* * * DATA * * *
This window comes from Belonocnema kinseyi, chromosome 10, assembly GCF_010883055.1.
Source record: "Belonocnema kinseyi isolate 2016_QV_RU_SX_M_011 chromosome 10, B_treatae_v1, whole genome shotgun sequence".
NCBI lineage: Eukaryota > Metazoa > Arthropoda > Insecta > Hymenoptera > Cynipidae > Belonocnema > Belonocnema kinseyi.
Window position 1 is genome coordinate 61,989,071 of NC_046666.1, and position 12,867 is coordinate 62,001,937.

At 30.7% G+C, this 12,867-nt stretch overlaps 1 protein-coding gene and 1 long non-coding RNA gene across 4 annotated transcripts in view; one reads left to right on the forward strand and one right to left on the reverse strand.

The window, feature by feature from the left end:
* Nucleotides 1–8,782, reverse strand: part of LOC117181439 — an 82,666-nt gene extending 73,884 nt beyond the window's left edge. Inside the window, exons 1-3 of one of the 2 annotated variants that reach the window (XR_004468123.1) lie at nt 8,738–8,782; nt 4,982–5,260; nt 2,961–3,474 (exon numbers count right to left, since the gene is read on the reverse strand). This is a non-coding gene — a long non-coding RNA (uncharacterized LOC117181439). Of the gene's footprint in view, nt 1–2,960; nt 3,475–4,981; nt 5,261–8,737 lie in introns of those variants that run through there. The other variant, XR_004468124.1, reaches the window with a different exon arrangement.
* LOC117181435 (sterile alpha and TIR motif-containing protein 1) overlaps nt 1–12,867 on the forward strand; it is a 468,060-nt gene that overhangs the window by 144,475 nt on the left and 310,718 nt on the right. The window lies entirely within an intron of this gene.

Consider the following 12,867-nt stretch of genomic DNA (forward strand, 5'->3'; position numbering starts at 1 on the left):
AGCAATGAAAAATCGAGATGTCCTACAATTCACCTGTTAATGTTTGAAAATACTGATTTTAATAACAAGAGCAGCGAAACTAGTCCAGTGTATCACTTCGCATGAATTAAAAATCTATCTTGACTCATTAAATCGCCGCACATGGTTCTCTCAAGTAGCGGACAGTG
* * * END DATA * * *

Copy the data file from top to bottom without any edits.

This window comes from Belonocnema kinseyi, chromosome 10, assembly GCF_010883055.1.
Source record: "Belonocnema kinseyi isolate 2016_QV_RU_SX_M_011 chromosome 10, B_treatae_v1, whole genome shotgun sequence".
NCBI lineage: Eukaryota > Metazoa > Arthropoda > Insecta > Hymenoptera > Cynipidae > Belonocnema > Belonocnema kinseyi.
Window position 1 is genome coordinate 61,989,071 of NC_046666.1, and position 12,867 is coordinate 62,001,937.

At 30.7% G+C, this 12,867-nt stretch overlaps 1 protein-coding gene and 1 long non-coding RNA gene across 4 annotated transcripts in view; one reads left to right on the forward strand and one right to left on the reverse strand.

The window, feature by feature from the left end:
* Nucleotides 1–8,782, reverse strand: part of LOC117181439 — an 82,666-nt gene extending 73,884 nt beyond the window's left edge. Inside the window, exons 1-3 of one of the 2 annotated variants that reach the window (XR_004468123.1) lie at nt 8,738–8,782; nt 4,982–5,260; nt 2,961–3,474 (exon numbers count right to left, since the gene is read on the reverse strand). This is a non-coding gene — a long non-coding RNA (uncharacterized LOC117181439). Of the gene's footprint in view, nt 1–2,960; nt 3,475–4,981; nt 5,261–8,737 lie in introns of those variants that run through there. The other variant, XR_004468124.1, reaches the window with a different exon arrangement.
* LOC117181435 (sterile alpha and TIR motif-containing protein 1) overlaps nt 1–12,867 on the forward strand; it is a 468,060-nt gene that overhangs the window by 144,475 nt on the left and 310,718 nt on the right. The window lies entirely within an intron of this gene.

Consider the following 12,867-nt stretch of genomic DNA (forward strand, 5'->3'; position numbering starts at 1 on the left):
AGCAATGAAAAATCGAGATGTCCTACAATTCACCTGTTAATGTTTGAAAATACTGATTTTAATAACAAGAGCAGCGAAACTAGTCCAGTGTATCACTTCGCATGAATTAAAAATCTATCTTGACTCATTAAATCGCCGCACATGGTTCTCTCAAGTAGCGGACAGTG